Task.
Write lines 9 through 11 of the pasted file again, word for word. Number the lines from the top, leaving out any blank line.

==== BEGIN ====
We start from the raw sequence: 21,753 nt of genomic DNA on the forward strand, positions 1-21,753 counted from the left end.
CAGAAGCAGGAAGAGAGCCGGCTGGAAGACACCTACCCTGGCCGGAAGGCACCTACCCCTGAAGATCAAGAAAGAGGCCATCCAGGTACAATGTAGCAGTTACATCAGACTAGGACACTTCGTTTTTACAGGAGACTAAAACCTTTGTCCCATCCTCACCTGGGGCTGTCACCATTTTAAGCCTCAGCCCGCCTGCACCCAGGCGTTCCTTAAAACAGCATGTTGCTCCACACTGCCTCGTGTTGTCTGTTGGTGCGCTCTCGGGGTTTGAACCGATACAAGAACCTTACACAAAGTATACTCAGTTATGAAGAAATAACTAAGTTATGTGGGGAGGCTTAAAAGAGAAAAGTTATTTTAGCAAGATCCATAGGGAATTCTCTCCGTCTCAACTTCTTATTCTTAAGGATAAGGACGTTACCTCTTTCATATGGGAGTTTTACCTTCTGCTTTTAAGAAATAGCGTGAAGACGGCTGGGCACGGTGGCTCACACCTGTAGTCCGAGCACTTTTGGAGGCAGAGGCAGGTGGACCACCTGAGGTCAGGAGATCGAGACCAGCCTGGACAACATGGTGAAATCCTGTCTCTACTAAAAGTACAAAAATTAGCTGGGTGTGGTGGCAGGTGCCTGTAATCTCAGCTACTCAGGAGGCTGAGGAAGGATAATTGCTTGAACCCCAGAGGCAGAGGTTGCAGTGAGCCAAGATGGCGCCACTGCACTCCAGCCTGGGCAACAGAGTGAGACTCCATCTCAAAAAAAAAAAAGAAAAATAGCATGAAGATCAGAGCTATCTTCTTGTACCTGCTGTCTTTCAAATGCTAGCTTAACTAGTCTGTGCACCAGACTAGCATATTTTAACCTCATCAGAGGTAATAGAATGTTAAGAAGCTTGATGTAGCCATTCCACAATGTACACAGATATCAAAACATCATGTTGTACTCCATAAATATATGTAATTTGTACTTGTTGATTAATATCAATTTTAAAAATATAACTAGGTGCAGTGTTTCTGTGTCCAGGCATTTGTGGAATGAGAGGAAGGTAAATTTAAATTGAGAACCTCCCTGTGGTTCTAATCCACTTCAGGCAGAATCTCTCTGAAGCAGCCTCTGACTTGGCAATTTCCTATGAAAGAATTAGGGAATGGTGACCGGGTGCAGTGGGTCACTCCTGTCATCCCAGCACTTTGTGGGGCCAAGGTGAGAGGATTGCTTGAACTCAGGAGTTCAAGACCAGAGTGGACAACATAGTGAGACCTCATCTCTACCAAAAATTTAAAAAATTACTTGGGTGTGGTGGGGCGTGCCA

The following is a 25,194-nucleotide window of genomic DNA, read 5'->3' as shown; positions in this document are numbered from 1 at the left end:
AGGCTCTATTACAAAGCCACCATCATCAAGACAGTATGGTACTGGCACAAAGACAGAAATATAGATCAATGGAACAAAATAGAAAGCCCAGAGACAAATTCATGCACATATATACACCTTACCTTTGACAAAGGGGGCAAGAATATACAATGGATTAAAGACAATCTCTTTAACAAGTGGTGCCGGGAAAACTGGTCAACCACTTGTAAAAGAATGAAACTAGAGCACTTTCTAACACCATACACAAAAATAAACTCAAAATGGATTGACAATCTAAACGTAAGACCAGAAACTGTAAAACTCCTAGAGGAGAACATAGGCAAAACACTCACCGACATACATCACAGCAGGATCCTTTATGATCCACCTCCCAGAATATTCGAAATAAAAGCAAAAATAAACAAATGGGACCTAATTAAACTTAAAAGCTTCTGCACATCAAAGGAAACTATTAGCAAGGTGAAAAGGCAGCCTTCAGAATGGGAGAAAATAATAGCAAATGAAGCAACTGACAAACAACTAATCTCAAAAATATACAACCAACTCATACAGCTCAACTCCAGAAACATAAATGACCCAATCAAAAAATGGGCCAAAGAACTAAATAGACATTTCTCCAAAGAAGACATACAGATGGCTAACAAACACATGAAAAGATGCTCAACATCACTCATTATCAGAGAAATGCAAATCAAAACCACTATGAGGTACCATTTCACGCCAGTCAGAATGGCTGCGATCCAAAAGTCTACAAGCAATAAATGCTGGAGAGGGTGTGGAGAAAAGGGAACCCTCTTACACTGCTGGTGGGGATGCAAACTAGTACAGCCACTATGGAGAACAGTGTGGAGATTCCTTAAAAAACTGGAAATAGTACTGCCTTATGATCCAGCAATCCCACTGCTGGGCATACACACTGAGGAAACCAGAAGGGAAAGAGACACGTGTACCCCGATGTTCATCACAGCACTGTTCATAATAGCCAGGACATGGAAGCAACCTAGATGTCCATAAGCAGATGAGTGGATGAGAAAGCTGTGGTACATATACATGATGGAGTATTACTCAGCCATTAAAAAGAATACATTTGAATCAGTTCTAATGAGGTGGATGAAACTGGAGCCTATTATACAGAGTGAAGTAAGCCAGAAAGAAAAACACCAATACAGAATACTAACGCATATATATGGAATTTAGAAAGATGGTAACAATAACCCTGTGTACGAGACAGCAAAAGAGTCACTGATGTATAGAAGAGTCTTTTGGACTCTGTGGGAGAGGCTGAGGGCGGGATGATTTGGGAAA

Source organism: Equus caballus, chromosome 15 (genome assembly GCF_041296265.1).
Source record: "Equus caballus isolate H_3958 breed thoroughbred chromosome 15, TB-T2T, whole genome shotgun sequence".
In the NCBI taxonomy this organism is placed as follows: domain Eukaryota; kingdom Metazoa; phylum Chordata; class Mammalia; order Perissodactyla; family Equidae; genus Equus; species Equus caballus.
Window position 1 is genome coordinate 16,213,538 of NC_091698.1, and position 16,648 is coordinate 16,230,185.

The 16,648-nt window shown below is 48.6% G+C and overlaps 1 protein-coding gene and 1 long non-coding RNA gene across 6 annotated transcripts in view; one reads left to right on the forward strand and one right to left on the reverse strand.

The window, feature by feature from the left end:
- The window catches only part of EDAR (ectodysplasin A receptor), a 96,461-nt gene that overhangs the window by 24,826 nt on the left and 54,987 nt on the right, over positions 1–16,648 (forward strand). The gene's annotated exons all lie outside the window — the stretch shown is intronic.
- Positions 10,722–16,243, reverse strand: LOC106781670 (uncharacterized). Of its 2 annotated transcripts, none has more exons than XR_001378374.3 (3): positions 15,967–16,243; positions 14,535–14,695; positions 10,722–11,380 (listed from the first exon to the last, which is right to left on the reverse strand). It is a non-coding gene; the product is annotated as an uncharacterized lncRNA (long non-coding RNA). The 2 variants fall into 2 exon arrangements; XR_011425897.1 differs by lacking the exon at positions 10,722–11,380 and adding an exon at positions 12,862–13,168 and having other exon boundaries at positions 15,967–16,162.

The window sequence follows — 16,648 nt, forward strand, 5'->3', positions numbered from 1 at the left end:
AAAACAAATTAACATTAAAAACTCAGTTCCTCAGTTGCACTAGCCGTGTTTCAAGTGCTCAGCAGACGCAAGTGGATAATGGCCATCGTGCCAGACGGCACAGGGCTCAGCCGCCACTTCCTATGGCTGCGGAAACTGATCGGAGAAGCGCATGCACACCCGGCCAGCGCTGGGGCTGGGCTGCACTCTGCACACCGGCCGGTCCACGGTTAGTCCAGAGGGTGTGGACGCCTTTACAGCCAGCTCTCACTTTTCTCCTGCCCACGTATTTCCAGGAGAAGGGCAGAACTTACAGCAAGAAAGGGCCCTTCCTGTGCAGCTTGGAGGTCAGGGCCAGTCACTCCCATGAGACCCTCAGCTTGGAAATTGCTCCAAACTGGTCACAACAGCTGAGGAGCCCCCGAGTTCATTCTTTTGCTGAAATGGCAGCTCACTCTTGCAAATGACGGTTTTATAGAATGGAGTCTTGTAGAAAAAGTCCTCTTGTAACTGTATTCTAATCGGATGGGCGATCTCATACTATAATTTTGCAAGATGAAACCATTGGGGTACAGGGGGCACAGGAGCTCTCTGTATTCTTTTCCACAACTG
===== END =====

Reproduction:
The 16,648-nt window shown below is 48.6% G+C and overlaps 1 protein-coding gene and 1 long non-coding RNA gene across 6 annotated transcripts in view; one reads left to right on the forward strand and one right to left on the reverse strand.

The window, feature by feature from the left end:
- The window catches only part of EDAR (ectodysplasin A receptor), a 96,461-nt gene that overhangs the window by 24,826 nt on the left and 54,987 nt on the right, over positions 1–16,648 (forward strand). The gene's annotated exons all lie outside the window — the stretch shown is intronic.